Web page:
As anyone with a disability knows, costs extend beyond those that directly impact our bodies. My friend Kate, for instance, is a single 40-something homeowner and pet guardian. She needs regular or occasional help with home repairs, pet care, yard care, housekeeping and cooking. While some of her expenses might be lessened in a rental unit, Kate doesn’t feel like moving is an option, given her limited energy levels. And while you might think having a pet can seem like an unnecessary expense for a person with a disability, it’s been proven in study after study that pets are beneficial to our physical, psychological and emotional health. And let’s face it—when an individual’s health and happiness are boosted, everyone benefits.

As people with disabilities, we often choose less expensive options. This is sometimes due to simply not having enough money and sometimes due to our guilt over spending so much of our family’s budget on disability-related supports. We also pay out of pocket for over-the-counter medications such as painkillers; vitamins and supplements; tensor bandages and support stockings; and alternative treatments such as osteopathy, massage, acupuncture, chiropractic therapy or essential oils.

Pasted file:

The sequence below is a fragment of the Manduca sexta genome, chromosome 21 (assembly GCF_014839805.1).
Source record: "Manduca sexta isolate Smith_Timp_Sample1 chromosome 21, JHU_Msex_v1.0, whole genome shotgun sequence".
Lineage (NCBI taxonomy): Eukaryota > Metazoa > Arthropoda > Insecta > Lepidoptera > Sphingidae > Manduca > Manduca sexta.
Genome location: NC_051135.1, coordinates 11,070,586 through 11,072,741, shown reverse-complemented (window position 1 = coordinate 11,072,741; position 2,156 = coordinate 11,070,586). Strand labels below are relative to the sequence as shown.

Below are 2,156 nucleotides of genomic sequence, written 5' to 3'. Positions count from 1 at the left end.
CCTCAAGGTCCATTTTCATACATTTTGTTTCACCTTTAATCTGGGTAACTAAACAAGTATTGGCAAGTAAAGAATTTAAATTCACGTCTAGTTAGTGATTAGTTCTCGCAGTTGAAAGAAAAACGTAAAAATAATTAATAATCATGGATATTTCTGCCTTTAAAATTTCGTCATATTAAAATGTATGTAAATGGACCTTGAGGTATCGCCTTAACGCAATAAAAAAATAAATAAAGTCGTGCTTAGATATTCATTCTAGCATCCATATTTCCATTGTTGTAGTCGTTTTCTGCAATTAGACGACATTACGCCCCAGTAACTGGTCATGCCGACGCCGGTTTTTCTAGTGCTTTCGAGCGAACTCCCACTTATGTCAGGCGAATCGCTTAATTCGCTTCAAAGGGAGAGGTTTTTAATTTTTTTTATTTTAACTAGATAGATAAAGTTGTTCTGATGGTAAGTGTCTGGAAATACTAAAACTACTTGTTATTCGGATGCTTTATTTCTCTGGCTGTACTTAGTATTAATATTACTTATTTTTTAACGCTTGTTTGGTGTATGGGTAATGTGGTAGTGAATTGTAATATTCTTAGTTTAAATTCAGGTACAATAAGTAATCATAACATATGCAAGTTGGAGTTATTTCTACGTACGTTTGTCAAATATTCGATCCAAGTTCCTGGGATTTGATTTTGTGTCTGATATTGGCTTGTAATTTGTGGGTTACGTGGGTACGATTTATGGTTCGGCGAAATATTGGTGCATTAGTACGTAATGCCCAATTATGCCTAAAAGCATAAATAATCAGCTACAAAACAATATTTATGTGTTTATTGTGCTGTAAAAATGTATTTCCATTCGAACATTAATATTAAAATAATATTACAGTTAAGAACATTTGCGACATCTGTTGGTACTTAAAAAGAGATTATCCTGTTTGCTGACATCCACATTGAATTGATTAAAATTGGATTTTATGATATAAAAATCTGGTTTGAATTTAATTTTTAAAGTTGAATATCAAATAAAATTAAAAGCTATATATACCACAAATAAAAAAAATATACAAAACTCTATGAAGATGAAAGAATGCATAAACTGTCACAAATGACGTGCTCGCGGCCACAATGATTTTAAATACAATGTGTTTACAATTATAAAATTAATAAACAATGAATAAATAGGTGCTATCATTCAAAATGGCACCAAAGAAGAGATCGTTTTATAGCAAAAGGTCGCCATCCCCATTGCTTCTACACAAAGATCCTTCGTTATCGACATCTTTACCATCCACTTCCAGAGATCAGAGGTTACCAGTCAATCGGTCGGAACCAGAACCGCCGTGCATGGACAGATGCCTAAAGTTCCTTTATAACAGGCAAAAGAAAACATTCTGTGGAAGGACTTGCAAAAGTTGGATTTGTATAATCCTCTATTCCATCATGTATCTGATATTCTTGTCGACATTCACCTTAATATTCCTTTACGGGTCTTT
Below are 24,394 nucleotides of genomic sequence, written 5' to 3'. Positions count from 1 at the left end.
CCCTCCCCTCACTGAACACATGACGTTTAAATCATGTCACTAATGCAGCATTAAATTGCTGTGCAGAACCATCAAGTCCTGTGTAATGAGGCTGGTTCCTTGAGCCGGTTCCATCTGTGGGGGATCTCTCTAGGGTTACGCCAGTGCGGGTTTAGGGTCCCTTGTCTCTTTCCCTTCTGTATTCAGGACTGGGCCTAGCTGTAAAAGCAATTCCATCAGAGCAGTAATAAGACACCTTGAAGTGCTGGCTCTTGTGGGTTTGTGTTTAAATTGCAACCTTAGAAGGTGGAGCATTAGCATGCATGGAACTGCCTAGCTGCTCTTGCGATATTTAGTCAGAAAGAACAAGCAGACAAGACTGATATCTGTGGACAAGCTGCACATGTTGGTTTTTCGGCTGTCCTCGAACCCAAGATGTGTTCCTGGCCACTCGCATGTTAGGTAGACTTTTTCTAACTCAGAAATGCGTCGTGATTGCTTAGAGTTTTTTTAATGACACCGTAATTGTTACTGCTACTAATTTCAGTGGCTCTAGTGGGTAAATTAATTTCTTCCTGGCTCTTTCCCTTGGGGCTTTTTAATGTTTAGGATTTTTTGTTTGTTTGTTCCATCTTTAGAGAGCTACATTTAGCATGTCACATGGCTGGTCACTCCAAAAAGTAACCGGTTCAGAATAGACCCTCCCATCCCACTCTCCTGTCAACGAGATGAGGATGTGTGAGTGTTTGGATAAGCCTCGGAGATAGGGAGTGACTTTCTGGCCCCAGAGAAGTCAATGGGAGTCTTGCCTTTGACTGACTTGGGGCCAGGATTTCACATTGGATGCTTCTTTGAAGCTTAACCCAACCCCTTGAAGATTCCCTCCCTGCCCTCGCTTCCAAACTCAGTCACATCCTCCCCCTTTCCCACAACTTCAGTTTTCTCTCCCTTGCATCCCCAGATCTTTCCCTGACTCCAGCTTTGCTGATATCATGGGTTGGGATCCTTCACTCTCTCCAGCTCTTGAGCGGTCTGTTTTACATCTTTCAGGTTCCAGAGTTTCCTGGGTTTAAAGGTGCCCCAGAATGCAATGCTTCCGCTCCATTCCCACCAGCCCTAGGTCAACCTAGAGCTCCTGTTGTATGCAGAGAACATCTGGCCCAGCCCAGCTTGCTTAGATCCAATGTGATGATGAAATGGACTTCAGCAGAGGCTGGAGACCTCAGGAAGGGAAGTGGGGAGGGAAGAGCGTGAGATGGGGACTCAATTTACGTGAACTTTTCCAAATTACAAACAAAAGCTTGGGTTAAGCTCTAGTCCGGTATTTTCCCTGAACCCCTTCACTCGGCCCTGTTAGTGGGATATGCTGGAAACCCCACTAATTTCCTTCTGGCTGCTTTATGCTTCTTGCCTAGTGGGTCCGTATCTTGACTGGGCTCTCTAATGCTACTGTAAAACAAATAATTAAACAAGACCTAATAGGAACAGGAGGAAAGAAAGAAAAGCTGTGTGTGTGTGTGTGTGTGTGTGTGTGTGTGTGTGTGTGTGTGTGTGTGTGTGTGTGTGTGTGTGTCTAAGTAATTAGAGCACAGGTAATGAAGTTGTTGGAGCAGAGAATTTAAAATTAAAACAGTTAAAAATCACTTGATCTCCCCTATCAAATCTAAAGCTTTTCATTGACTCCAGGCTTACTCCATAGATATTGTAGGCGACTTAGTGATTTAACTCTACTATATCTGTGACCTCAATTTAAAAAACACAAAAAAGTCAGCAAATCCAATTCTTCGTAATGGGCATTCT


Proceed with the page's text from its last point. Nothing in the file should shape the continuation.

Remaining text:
Staying healthy
As I said earlier, I have a good job with a decent benefits plan and I still can’t afford all of the supports that my disability requires. What happens when a person with a disability has a part-time job without benefits or has no job at all? Do government income-assistance programs step in to cover the costs of all their needed supports? The answer is no. When the provincial government in my home province recently proposed clawbacks to the Saskatchewan Assured Income for Disability (SAID) program, there was a loud public outcry. Much of that outcry revolved around the fact that the existing programs do not meet people’s basic needs as is, and clawing back the rates would only make vulnerable people more vulnerable. If people can’t afford healthy food or suitable housing, how are they going to afford a Vitamix or therapeutic massage to keep themselves healthy and out of the emergency department?

Having a disability is costly. Finding the money to pay for disability-related needs is often a struggle. When we look at the big picture, what is truly the better long-term financial option? Which is the more compassionate and ethical choice? And then: How do we make it happen?

Jacki Andre works with Disability Services for Students at the University of Saskatchewan and also writes for various publications including the Huffington Post (Canada). As a person with a disability, she is passionate about disability rights and accessibility issues.